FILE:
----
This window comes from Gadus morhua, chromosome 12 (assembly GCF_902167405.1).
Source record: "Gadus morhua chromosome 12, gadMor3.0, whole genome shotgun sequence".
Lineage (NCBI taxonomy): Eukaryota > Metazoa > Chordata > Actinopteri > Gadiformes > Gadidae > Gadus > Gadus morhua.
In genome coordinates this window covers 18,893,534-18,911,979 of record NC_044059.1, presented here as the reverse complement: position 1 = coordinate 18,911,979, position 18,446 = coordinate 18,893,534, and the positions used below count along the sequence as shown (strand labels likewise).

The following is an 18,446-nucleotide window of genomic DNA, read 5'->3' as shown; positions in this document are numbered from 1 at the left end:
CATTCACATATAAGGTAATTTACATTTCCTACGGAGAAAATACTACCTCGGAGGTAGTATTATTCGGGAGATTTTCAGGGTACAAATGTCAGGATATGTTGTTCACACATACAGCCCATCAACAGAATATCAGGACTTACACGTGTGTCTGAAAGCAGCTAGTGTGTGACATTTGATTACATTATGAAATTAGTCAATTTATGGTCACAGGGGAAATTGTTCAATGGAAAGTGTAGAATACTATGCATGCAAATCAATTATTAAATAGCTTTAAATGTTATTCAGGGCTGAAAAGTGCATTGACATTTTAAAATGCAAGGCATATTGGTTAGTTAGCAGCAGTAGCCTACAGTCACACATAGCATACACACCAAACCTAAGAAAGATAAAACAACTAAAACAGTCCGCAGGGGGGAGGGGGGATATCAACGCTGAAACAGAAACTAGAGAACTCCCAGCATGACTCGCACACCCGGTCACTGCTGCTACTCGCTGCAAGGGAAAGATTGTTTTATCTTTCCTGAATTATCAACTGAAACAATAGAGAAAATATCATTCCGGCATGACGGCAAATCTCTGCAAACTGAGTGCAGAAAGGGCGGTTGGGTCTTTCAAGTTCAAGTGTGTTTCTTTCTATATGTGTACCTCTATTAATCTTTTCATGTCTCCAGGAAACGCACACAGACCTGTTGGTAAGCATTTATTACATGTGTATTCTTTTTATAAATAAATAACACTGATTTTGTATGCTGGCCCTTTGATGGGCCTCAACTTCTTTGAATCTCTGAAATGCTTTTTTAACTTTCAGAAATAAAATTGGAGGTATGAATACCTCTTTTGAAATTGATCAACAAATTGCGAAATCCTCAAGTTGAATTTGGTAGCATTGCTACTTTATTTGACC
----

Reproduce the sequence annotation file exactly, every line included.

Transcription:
This window comes from Gadus morhua, chromosome 12 (assembly GCF_902167405.1).
Source record: "Gadus morhua chromosome 12, gadMor3.0, whole genome shotgun sequence".
Lineage (NCBI taxonomy): Eukaryota > Metazoa > Chordata > Actinopteri > Gadiformes > Gadidae > Gadus > Gadus morhua.
In genome coordinates this window covers 18,893,534-18,911,979 of record NC_044059.1, presented here as the reverse complement: position 1 = coordinate 18,911,979, position 18,446 = coordinate 18,893,534, and the positions used below count along the sequence as shown (strand labels likewise).

The following is an 18,446-nucleotide window of genomic DNA, read 5'->3' as shown; positions in this document are numbered from 1 at the left end:
CATTCACATATAAGGTAATTTACATTTCCTACGGAGAAAATACTACCTCGGAGGTAGTATTATTCGGGAGATTTTCAGGGTACAAATGTCAGGATATGTTGTTCACACATACAGCCCATCAACAGAATATCAGGACTTACACGTGTGTCTGAAAGCAGCTAGTGTGTGACATTTGATTACATTATGAAATTAGTCAATTTATGGTCACAGGGGAAATTGTTCAATGGAAAGTGTAGAATACTATGCATGCAAATCAATTATTAAATAGCTTTAAATGTTATTCAGGGCTGAAAAGTGCATTGACATTTTAAAATGCAAGGCATATTGGTTAGTTAGCAGCAGTAGCCTACAGTCACACATAGCATACACACCAAACCTAAGAAAGATAAAACAACTAAAACAGTCCGCAGGGGGGAGGGGGGATATCAACGCTGAAACAGAAACTAGAGAACTCCCAGCATGACTCGCACACCCGGTCACTGCTGCTACTCGCTGCAAGGGAAAGATTGTTTTATCTTTCCTGAATTATCAACTGAAACAATAGAGAAAATATCATTCCGGCATGACGGCAAATCTCTGCAAACTGAGTGCAGAAAGGGCGGTTGGGTCTTTCAAGTTCAAGTGTGTTTCTTTCTATATGTGTACCTCTATTAATCTTTTCATGTCTCCAGGAAACGCACACAGACCTGTTGGTAAGCATTTATTACATGTGTATTCTTTTTATAAATAAATAACACTGATTTTGTATGCTGGCCCTTTGATGGGCCTCAACTTCTTTGAATCTCTGAAATGCTTTTTTAACTTTCAGAAATAAAATTGGAGGTATGAATACCTCTTTTGAAATTGATCAACAAATTGCGAAATCCTCAAGTTGAATTTGGTAGCATTGCTACTTTATTTGACC